If you have 2+ weeks, your options are really endless. Look into taking a Nile cruise, or flying down to Aswan and Luxor (where most of the ancient Egyptian ruins are). You can also look into diving the Red Sea if you love scuba diving. There are dive resorts and liveaboard options to make all your underwater dreams come true!
Mind the Traffic in Cairo
Cairo is a busy city with more than 15 million people. The traffic is crazy, and it is something you must plan around.
If you are traveling pretty much anywhere in Cairo, make sure to give yourself plenty of time to get around. I would definitely opt to NOT drive yourself. It’s much easier to hire a driver, or even use Uber. Also, make sure you buy a comprehensive travel insurance policy!
Another thing to be aware of is that not all license plates will have numbers that you’ll recognize.
The Best Time to Visit Egypt
The summers can get crazy hot in Egypt, and if you visit in July or August, the heat is oppressive, making it difficult to explore. I think the best time to visit Egypt is in the winter months (November to January).
The temps usually reach around 70 degrees F in the afternoon, but it’s also high season for the country. Plan your trip well in advance so you can avoid the seasonal increase in flights, tours, and accommodation as much as possible.
I visited Egypt in April, which is spring and also a shoulder season. The temperatures were warm and windy, but the heat of the summer months had yet to kick in. There were also far fewer people at top attractions like the Pyramids of Giza.
Read More: The Best Time to Travel to Egypt
Pyramids of Giza
What to Do (and What to Skip!)
This is very subjective and everyone is different! However, here are some of my favorite experiences and ones I found a little anti-climactic.
Skip the Tour Shops: Your average tour guide will drag you through papyrus, Egyptian cotton, and Egyptian rug shops. Unless these are things you desperately want to purchase, insist on not going. They’re a complete waste of time and the guides usually get a kick-back for bringing you there (which is the only reason they take you there). They’re not interesting and are staged for tourists. Rather than suffer through an “as seen it on TV”-vibes demonstration, skip it.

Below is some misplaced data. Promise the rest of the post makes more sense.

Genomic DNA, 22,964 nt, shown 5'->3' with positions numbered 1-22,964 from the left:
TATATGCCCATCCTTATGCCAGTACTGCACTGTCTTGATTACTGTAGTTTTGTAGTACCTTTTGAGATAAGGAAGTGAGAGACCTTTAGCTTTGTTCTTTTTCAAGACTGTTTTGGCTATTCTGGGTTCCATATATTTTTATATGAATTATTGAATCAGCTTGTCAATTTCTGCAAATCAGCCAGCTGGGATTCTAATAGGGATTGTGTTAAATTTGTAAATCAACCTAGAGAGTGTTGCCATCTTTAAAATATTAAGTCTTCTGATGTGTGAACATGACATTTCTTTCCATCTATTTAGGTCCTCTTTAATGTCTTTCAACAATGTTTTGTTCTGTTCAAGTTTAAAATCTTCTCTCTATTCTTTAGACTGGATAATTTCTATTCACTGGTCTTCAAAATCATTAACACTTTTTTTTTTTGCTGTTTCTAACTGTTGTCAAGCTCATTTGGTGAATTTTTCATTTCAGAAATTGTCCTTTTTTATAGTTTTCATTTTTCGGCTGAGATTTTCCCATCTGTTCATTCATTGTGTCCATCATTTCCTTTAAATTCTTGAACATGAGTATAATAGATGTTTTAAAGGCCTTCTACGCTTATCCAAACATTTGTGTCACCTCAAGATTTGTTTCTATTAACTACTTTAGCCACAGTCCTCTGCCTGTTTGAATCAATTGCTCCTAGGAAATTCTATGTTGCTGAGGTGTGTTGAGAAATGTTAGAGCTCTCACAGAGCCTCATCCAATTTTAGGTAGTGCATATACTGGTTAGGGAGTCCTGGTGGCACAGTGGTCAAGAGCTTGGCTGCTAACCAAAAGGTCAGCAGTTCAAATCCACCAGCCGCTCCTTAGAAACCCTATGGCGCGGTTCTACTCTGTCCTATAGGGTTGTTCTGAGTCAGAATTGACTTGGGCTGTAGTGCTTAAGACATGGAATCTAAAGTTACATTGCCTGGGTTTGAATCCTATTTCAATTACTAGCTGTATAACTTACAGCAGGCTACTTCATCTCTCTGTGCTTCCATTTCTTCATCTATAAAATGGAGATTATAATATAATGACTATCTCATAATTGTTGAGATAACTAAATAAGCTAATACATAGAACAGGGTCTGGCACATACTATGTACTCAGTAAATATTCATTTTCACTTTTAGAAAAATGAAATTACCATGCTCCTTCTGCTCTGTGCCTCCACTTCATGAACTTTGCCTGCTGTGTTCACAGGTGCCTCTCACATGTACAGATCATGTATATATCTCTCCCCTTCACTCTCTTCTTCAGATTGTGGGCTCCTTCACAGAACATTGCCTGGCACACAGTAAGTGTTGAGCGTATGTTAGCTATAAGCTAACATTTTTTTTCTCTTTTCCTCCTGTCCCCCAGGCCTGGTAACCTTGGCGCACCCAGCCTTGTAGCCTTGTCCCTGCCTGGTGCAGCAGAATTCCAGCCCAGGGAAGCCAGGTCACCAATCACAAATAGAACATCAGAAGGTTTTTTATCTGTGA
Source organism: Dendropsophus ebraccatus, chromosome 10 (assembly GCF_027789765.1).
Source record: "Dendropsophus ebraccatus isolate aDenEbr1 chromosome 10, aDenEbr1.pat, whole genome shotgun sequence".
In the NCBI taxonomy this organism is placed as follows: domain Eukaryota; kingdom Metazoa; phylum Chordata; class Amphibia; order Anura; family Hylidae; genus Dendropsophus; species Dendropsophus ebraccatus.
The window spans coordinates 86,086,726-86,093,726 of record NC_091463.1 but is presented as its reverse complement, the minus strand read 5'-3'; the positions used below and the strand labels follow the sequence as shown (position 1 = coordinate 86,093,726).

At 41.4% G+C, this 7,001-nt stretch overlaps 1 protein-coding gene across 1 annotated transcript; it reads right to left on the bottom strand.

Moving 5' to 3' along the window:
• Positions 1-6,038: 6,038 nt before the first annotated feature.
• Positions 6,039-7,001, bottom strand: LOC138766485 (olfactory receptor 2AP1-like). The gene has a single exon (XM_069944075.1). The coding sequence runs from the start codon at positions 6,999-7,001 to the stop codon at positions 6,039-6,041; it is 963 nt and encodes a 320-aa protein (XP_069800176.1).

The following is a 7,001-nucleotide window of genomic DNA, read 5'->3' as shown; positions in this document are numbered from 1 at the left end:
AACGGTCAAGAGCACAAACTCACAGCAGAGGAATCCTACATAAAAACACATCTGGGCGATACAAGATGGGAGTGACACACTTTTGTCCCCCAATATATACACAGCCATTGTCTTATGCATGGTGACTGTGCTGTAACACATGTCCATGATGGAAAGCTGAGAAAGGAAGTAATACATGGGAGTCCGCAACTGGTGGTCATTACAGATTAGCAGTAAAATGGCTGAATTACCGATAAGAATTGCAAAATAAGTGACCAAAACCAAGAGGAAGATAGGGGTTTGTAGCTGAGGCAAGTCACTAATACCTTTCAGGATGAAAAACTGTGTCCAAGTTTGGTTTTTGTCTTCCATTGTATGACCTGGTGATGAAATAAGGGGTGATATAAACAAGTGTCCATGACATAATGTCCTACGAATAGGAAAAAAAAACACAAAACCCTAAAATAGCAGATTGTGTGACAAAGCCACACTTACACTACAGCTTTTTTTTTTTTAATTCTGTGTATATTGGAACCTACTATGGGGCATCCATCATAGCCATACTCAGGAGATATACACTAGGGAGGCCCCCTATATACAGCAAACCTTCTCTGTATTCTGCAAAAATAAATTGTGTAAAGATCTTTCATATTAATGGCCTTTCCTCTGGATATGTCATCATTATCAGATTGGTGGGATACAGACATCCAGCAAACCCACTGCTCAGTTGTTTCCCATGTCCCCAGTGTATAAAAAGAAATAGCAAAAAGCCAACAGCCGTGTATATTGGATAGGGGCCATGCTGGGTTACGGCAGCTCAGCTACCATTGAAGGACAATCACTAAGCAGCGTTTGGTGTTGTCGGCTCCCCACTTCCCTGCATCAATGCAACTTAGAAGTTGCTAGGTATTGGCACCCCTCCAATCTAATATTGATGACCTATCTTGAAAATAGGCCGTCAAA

Skip Interior Pyramid Tours: Many pyramids let you go inside. I skipped this altogether. I heard beforehand that the insides were quite cramped and there wasn’t anything to see, so decide for yourself if you’re willing to wait in line and know that it might not be the most exciting thing you’ve ever seen.
Try Local Restaurants: Find your own restaurants ahead of time. I’m a HUGE foodie and was actually really upset that I got taken to tourist restaurants. One of the restaurants I ate at was “ok,” but there were no locals. There are some great restaurants, so research ahead of time and request (or at least suggest and see if they agree it’s good) to have a bit more control over your experience.
Visit the New Egyptian Museum: Set to open this year, the Grand Egyptian Museum (GEM), AKA the Giza Museum, is going to be the largest archaeological museum in the world. I am dying to see this place! There will be 50,000 artifacts, including the first exhibition of King Tutankhamun’s full tomb collection.
Bonus: Tips for Visiting the Egyptian Museum of Antiquities
If you visit before the new Egyptian museum is open, you can still visit the Egyptian Museum of Antiquities built in 1835. If you love museums and are interested in ancient Egyptian history, I’d recommend allocating at LEAST 3 hours here.
I visited the museum with a guide and took some time to explore on my own.
I would have loved to spend all day at the museum. Everything was well labeled with information, but having an Egyptologist guide can really help make the experience more enlightening.
After all, the pharaonic period lasted over 3,000 years! That’s a whole lotta history!
If you want to dig deeper before arriving in Egypt, do some research ahead of time. I’d also recommend looking for a podcast or app with an audio guide.
Tip: Definitely go into the King Tut Exhibit at the Egyptian Museum of Antiquities. The Mummy Room costs extra but I thought it was interesting and money well spent.
Do you have tips for first-time travelers going to Egypt? I’d love to hear your recommendations in the comments below!
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Hi – Great blog and Thank you !
Looking to get back some souvenirs – Papyrus scrolls, lanterns, egyptian towels/ bedsheets – Would appreciate any suggestions on where I would be able to get a good deal and not get scammed as a tourist. Thaank. you
Hi Manit! I don’t know if Egyptian cotton is something you’ll get a deal on just by buying it in Egypt. I haven’t personally looked into it, so I can’t provide any insight there. Papyrus scrolls and lanterns are innately touristic items, so I can’t give you a market value on those items. You’ll be going to touristic shops to find these goods, so it’s likely they’ll try to take advantage of you.
I don’t have benchmarks for any of these things personally but I think a good rule of thumb might be to pay what you’re comfortable paying; if you’re not comfortable paying it—it’s probably too much. They’ll always price high (especially papyrus stuff), and you can walk if it’s not the right price for you. I would anticipate haggling/bargaining as that’s part of the culture.
Thank you so much for this post! I am going to be going to Egypt for the first time in July and am trying to wrap my head around what to pack for this trip. I am a white woman in my mid 30’s and want to dress “appropriately” and yet not die of heat exhaustion! I would love to get any recommendations you may have for what to bring for a two week trip! Thank you!
Hi Kelly! I’m actually planning on putting together an Egypt Outfit Inspiration post, in the meantime, I would definitely recommend taking a look at these: